Rich Hill didn’t know he became the oldest Dodgers pitcher to record 10 strikeouts in a game since Dazzy Vance on Friday until a reporter informed him. Vance reached double digits in a game in 1932. He was 41 years old.
“I think I played with him my first year,” the 39-year-old Hill said after the Dodgers’ 6-0 win over the Cincinnati Reds. “Heck of a fastball. Him and Mordecai.”
That self-deprecating humor was absent after Hill’s first three starts this season. Those outings were filled with frustration over tempo, command and pitch selection, and results. He got blitzed early, putting his team in a ditch in a blink. The sage left-hander expected more from himself than allowing 11 runs in 15 innings.
So Hill used his seven idle days before Friday’s start to implement adjustments. He avoided the potential lull a week off could generate and focused on the basics. He visualized the ball coming out his hand downhill, his fastball bursting with life through the zone and inducing late swings. He reminded himself that his curveball is a devastating pitch he can use in any count in any situation. He regrouped.
The result was his first dominant performance of the season in a ballgame that, in a minor modern-day miracle, lasted just 2 hours and 24 minutes at Great American Ballpark. Making his first start since May 9, Hill held the Reds (20-25) to two hits over six scoreless innings. He compiled 10 strikeouts — one shy of a career high — and didn’t walk a batter. He retired the first 10 batters he faced and the final eight he faced. He took advantage of the night’s humidity to spin his curveball as he pleased at the top of the zone and pounded the bottom of the zone with his fastball. He said he threw one splitter and got a groundball out of it.
“We really went back to the drawing board,” Hill said, “and just stuck with fastballs and breaking balls.”
Hill’s best work came against former Dodger Yasiel Puig. He struck him out twice with six pitches. They were all fastballs, challenging the overmatched Puig again and again. Puig struck out a third time against right-hander Dylan Floro on four pitches in his final at-bat in the seventh inning to complete another dismal night in his dismal season with a .203 batting average and .612 on-base-plus-slugging percentage.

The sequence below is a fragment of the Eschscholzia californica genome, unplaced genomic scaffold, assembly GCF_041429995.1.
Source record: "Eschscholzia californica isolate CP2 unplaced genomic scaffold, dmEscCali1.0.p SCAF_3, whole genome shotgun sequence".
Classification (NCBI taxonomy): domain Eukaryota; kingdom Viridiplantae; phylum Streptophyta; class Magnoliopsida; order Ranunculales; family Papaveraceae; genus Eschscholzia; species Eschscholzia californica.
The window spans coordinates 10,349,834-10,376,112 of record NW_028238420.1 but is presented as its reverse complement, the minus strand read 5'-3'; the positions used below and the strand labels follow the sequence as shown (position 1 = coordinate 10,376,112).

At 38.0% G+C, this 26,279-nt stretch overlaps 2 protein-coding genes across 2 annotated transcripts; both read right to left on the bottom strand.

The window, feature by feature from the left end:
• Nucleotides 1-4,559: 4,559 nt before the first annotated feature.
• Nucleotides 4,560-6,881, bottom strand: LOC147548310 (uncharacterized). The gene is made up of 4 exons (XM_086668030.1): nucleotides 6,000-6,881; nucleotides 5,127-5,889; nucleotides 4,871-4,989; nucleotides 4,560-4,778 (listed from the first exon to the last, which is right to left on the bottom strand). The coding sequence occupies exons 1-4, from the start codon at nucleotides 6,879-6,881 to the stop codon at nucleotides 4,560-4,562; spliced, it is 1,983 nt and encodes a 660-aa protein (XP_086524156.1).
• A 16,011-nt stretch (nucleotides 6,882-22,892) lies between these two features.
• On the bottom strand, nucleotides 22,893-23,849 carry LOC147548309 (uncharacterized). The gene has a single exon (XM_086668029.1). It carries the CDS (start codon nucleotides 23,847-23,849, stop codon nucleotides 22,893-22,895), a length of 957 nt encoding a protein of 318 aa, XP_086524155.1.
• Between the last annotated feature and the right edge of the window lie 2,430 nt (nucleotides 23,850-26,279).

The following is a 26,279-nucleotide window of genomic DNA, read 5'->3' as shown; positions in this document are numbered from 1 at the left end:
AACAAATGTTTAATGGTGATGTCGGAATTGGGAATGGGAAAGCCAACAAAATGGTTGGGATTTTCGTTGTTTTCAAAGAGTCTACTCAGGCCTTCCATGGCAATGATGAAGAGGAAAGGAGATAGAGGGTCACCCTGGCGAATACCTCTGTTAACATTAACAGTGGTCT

With Hill’s outing, Dodgers starters have allowed three runs in 40-2/3 innings over the last six games — good for a 0.66 earned-run average. The five pitchers have combined for 49 strikeouts to five walks. The Dodgers, winners of four straight, are 5-1 during the stretch, the lone loss coming on a late-inning grand slam.
The Dodgers (30-16) supplied support for the hurler with four home runs. Corey Seager belted the first one — a two-run shot in the second inning. Joc Pederson and Max Muncy provided back-to-back homers to begin the third and Cody Bellinger smashed a leadoff home run, his 16th this season, in the eighth inning.
About the only blemish for the Dodgers on Friday was Justin Turner fouling a pitch off his left shin, just above his ankle guard, in the third inning. Turner grimaced in pain immediately. He completed the at-bat and stayed in the game until David Freese pinch-hit for him in the fifth inning. Turner left the game with a left shin contusion.
X-rays on the shin were negative, but Dodgers manager Dave Roberts said Turner will get at least Saturday off.
“I was moving around all right ,” Turner said. “It swelled up huge. I mean, it looked like a baseball was coming out of my shin. It’s still a little swollen. I’ll do as much as I can tonight and come back and see how it feels tomorrow.”
The Dodgers’ game plan against Anthony DeSclafani was obvious from the outset. They sought to pounce on strikes early in the count and they pounced relentlessly. Seager’s home run came on the first pitch. Muncy’s homer was on the second pitch. The aggressiveness netted a four-run lead after three innings.
While the Dodgers were punishing baseballs, Hill was avoiding bats with pitiless efficiency. The left-hander tallied two strikeouts in each of the first four innings. He carried a no-hitter until Joey Votto blooped a single to left field with one out in the fourth inning. Eugenio Suarez hit a ground ball through the left side for consecutive hits but that was all the Reds could muster.
Hill induced 15 swinging strikes, 17 called strikes, and 25 foul balls, and threw 64 of his 84 pitches for strikes before departing. Roberts acknowledged he thought about sending Hill out for the seventh inning. But he wanted to give a couple of relievers some work, including Ross Stripling, who hadn’t pitched since May 5, and he thought about Hill making his next start on regular rest. So Hill exited with his most satisfying outing in 2019 behind him.
“Richie had it going,” Roberts said.